Rediscovering the Health-Inducing ‘Balm of Gilead’

In our never-ending quest for better health, are there resources that we might be passing by or neglecting to fully utilize?


For those raised in the Jewish or Christian tradition, there’s a familiar passage from the Old Testament that could provide us all, regardless of faith, with some much needed guidance in our continued quest for better health:

“Is there no balm in Gilead? Is there no physician there? Why then is there no healing for the wounds of my people (Jeremiah 22:8)?

For you trivia-types, the balm referred to in this citation is thought to be a kind of resinous gum extracted from any one of a number of flowering plants, all of which, it’s believed, possess exceptional medicinal properties. The term is also used throughout the Bible as a metaphor for the spiritual medicine required to heal the sick and suffering; a medicine that, although readily available, is all-too-rarely recognized or utilized.

Relating this idea to the health crisis confronting modern-day society, the verse might read:

“With all the medical advances being made these days, shouldn’t we be seeing less disease and suffering instead of more?”

Of course, it would be absurd to think that all the world’s ills could be wiped out with a gob of gum, no matter how exceptional or plentiful. But are there other resources available to us – underutilized, even unrecognized – that, in the interest of better health, might be put to better use?

In a seminar given recently at Saybrook University in San Francisco, clinical psychologist, Dr. Richard Katz, professor emeritus at First Nations University of Canada and author of the upcoming book, “Synergy, Healing and Empowerment: Insights from Cultural Diversity,” offered up an intriguing answer.

Drawing on years of experience studying a wide variety of cultures – everything from the Kalahari Ju/’hoansi in Africa to indigenous healers in Fiji – Katz has developed a keen appreciation for what he calls “spiritually based resources;” that is, resources that are not only available and expanding but also renewable and – perhaps best of all – accessible to everyone.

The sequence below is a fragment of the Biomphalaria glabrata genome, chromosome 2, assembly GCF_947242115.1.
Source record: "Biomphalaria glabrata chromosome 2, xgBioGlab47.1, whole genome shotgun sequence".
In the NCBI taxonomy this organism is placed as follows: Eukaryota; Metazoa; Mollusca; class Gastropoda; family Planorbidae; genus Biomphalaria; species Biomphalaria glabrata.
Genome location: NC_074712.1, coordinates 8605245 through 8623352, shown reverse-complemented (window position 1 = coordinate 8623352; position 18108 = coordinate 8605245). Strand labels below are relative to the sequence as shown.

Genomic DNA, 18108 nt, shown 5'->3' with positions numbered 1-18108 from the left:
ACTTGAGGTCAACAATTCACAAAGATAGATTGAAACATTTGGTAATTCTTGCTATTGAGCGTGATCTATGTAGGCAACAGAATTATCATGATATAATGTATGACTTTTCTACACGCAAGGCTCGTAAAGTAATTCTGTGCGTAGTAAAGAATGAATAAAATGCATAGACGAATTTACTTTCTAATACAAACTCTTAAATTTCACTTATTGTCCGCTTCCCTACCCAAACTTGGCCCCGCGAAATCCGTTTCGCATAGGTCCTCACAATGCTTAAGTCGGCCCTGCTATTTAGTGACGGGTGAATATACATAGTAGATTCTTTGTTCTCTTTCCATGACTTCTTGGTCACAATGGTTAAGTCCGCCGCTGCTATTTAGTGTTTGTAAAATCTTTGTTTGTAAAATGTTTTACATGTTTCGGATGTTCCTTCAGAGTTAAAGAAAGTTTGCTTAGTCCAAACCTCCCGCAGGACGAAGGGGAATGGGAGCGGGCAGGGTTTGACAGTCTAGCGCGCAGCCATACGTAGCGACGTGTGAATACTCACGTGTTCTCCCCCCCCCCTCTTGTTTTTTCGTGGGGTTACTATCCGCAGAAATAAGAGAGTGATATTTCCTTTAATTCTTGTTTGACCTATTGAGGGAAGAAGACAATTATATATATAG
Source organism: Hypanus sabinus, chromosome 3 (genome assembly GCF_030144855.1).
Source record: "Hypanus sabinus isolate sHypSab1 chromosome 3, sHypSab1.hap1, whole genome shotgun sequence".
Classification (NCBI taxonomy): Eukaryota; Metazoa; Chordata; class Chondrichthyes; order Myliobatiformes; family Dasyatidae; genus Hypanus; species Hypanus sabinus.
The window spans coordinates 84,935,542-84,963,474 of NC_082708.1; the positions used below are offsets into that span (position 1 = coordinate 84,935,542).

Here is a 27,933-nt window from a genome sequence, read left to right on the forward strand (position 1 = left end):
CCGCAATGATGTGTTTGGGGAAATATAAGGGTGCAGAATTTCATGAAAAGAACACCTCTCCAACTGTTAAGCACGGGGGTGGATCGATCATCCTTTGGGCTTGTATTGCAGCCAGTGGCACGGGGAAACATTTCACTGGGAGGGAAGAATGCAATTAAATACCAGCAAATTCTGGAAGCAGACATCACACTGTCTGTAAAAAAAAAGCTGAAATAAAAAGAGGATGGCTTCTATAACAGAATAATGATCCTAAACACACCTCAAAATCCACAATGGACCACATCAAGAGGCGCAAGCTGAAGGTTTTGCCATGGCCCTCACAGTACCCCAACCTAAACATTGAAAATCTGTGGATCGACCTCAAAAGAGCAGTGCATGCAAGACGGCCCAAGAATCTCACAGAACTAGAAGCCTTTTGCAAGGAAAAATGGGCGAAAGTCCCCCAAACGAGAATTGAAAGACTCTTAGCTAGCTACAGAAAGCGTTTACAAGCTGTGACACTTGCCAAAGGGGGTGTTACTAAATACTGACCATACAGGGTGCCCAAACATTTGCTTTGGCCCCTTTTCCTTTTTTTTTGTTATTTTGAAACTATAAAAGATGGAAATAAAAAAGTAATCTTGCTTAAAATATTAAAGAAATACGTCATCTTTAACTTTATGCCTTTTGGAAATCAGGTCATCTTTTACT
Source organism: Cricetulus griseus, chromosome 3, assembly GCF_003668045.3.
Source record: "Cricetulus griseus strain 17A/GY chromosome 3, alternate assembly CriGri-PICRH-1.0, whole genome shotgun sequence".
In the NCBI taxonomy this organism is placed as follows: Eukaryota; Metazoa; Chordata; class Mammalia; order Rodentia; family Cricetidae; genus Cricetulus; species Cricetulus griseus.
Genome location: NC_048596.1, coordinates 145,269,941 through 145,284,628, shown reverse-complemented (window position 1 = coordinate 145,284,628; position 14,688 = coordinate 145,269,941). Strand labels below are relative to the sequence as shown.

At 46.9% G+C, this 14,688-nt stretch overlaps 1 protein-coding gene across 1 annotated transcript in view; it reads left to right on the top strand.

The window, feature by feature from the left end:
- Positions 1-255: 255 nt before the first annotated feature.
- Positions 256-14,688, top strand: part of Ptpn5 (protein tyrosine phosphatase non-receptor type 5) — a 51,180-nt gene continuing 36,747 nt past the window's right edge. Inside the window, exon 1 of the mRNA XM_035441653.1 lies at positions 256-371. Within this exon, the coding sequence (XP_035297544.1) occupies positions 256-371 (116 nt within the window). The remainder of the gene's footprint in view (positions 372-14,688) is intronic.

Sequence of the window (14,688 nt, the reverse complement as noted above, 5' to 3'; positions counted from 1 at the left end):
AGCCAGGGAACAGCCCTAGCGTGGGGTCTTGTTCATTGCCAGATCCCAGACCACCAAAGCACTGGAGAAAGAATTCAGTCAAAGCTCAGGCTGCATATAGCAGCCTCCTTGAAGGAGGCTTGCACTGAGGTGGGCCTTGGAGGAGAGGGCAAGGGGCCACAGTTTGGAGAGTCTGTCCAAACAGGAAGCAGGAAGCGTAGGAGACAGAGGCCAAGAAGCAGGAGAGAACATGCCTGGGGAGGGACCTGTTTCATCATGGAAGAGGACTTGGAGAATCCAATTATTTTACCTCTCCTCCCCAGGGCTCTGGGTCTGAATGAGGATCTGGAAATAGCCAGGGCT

What he’s referring to, of course, is not a new kind of drug or even a new medical procedure, but a fundamentally different way of thinking about ourselves, our relationship to the universe, and to those around us.

While the rituals and methods involved with tapping into these resources vary widely from culture to culture, there are similarities in the moral sentiments they inspire: compassion, forgiveness, unconditional love, and so on. These qualities of thought not only improve our ability to function within society but have also been scientifically proven to provide a sense of mental and physical harmony, even physical healing.

Certainly there are times when things like compassion and unconditional love can seem to be in short supply; an impractical if not impossible resource to access. Perhaps then the best question to ask is, “Am I looking at a lack of love or an abundance of resentment, doubt, and fear?” One tends to marginalize and even completely obscure the other.

Although the disease and suffering the world faces can seem overwhelming, it’s important to remember that each of us has the capacity, at least in some small measure, to cultivate the proverbial “balm of Gilead” within; a healing balm capable of soothing any number of mental and physical wounds. We should have every reason, then, to expect to see better health as our capacity to recognize and utilize this resource increases and improves over time.

Eric Nelson is a Los Altos resident. His articles on the link between consciousness and health appear regularly in a number of local, regional, and national online publications, including The Washington Times. He also serves as the media and legislative spokesperson for Christian Science in Northern California. This article published with permission by Communities @WashingtonTimes.com.

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